And now she’s been turned into one of them: a superamped fighting machine, engineered to keep the uglies down and the pretties stupid.

The strength, the speed, and the clarity and focus of her thinking feel better than anything Tally can remember. Most of the time. One tiny corner of her heart still remembers something more.

Still, it’s easy to tune that out — until Tally’s offered a chance to stamp out the rebels of the New Smoke permanently. It all comes down to one last choice: listen to that tiny, faint heartbeat, or carry out the mission she’s programmed to complete. Either way, Tally’s world will never be the same.Image and Synopsis from Goodreads.

Woah Long Synopsis. Some minor spoilers further down, nothing too ruin-making though.

So I read Specials probably about a year after reading the first two books Uglies and Pretties and I couldn’t really remember where it left off. But true to form Westerfeld went straight into this book all guns blazing.

I loved that the book started right in the action with Tally and Shay back together again and now both Specials, the cruellest and most modified of them all, up to their usual tricks as if they were Crims again. As it all started coming back to me I remembered where Pretties left off, how terrifying the Specials were and how much Tally had not wanted to look at them, never mind be one.

I found Specials quite creepy (and riveting) in that way, as we go along with Tally on this journey knowing that her mind and body has been altered once again without her permission. She knows something is not quite right but she can’t grasp what. She’s superhuman and can do almost anything; can kill with her bare hands; she feels great and she thinks she looks great but the whole time we know that if she could just snap out of it she would see what they have done to her.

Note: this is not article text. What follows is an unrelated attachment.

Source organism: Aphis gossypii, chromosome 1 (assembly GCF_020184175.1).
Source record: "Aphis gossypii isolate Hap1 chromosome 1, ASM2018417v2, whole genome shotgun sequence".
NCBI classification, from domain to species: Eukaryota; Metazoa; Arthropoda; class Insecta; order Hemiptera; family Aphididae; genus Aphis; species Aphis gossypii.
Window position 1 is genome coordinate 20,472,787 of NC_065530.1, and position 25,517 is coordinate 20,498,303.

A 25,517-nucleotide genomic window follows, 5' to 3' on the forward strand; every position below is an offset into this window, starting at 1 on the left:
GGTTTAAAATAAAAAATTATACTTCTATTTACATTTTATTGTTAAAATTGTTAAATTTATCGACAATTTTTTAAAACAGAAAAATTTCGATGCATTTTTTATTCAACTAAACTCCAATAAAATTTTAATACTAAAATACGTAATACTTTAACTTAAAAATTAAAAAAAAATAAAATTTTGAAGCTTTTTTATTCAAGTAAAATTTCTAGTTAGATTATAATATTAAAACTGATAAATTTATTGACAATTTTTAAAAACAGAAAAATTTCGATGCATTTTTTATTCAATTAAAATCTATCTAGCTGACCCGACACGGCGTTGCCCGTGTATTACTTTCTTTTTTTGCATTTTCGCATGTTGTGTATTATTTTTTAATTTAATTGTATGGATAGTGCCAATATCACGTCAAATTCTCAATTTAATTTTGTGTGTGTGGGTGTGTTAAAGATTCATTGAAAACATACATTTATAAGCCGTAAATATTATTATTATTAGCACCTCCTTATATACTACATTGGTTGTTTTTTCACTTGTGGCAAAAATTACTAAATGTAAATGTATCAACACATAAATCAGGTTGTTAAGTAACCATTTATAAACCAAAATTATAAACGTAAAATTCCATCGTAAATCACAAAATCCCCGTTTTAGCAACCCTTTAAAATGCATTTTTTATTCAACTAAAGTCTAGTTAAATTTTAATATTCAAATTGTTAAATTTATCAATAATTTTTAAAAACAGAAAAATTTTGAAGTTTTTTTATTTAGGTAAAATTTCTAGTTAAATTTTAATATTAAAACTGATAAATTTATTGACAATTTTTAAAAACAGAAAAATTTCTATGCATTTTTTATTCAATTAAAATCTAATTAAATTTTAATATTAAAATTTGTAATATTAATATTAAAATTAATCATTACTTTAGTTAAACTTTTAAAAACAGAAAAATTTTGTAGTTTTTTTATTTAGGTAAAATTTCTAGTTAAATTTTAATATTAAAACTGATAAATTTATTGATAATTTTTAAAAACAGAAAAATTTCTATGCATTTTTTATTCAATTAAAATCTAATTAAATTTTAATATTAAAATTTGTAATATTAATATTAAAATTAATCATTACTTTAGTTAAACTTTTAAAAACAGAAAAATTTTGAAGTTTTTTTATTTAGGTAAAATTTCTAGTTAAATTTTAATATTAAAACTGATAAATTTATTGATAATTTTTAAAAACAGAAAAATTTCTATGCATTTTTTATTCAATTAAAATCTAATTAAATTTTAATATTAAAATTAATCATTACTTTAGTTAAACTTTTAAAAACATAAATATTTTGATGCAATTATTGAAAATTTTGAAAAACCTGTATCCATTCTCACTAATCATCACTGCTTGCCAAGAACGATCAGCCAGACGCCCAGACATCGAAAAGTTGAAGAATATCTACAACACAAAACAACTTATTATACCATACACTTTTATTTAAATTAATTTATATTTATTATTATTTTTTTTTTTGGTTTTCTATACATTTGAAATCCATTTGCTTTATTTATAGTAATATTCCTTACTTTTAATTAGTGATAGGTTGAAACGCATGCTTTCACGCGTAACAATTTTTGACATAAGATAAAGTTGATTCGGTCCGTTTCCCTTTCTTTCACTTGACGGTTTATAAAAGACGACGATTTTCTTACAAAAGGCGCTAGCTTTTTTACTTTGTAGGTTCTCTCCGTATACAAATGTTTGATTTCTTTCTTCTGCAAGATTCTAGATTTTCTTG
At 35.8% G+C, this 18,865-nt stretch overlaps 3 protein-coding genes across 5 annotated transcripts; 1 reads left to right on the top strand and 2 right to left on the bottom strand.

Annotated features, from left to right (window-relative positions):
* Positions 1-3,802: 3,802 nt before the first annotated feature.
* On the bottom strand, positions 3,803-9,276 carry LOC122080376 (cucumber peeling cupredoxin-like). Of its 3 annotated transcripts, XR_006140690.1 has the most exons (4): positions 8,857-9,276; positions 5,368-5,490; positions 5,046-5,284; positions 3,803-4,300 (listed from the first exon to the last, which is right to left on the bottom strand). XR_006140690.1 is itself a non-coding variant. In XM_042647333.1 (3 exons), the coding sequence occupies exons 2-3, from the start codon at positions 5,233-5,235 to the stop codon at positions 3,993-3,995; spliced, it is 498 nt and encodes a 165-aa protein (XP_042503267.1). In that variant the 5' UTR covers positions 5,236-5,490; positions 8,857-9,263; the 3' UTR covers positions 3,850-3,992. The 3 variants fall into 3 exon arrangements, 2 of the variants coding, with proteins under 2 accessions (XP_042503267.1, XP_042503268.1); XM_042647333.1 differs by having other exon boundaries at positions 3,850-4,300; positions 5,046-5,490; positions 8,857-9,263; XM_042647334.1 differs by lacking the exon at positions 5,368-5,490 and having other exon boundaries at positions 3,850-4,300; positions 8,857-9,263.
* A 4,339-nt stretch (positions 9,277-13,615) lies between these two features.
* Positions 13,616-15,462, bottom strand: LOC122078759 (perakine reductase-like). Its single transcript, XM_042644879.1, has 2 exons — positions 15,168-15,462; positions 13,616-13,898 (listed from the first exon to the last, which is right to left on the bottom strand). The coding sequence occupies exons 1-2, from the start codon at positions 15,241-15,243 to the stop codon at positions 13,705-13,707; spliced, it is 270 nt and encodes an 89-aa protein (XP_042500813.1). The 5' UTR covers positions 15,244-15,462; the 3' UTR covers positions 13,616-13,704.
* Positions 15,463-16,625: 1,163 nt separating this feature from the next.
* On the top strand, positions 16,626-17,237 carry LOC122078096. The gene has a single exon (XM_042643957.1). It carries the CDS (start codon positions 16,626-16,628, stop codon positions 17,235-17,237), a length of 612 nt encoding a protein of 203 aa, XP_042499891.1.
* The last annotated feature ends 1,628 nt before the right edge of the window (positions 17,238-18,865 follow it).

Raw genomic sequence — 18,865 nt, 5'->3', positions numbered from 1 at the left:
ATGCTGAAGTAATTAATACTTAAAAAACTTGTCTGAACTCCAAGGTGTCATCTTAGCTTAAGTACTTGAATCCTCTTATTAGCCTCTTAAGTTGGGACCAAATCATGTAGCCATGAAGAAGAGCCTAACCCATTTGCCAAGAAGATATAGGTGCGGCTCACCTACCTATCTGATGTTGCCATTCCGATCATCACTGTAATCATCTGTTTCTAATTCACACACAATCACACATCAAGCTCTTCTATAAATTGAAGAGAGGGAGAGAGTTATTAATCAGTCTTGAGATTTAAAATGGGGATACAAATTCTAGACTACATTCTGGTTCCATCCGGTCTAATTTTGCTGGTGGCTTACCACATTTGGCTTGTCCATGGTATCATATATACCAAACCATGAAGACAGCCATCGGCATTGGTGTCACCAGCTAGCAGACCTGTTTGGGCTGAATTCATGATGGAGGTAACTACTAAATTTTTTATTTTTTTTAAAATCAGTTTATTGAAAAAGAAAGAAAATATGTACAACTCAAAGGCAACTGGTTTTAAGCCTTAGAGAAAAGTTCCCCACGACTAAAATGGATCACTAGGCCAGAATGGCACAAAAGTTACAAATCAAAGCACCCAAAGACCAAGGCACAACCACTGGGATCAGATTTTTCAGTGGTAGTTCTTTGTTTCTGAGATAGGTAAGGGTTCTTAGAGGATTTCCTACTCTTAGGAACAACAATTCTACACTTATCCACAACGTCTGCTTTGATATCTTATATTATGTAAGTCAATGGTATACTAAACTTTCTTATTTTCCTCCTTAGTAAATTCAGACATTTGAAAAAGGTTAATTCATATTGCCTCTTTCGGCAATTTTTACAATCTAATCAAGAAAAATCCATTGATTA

All three of the books in this series so far have been imaginative, fun reads that have obviously kept me coming back for more, but I definitely have some gripes. Tally for one. I found her pretty annoying in the first two books, always changing her mind, always doing the wrong thing-apologising-doing it again, and in Specials she’s even worse. To be fair, that’s the way she’s supposed to be as Specials, especially this new ‘breed’ called Cutters that Tally and Shay are part of are supposed to see themselves as superior to everyone else. Even the normal pretties, who have already been modified to be perfect beauties look hideous and weak to them.

Shay doesn’t get away without a slagging off either. I mean, one minute her and Tally are BFFs and then she’s telling her how self-centred she is. I mean, she is, but don’t pick and choose when to like her in that case. Maybe their relationship was supposed to demonstrate a true friendship. As in you don’t always have to agree or like each other as long as you’re there for each other. Well even so, if that’s friendship I think I’m doing it wrong.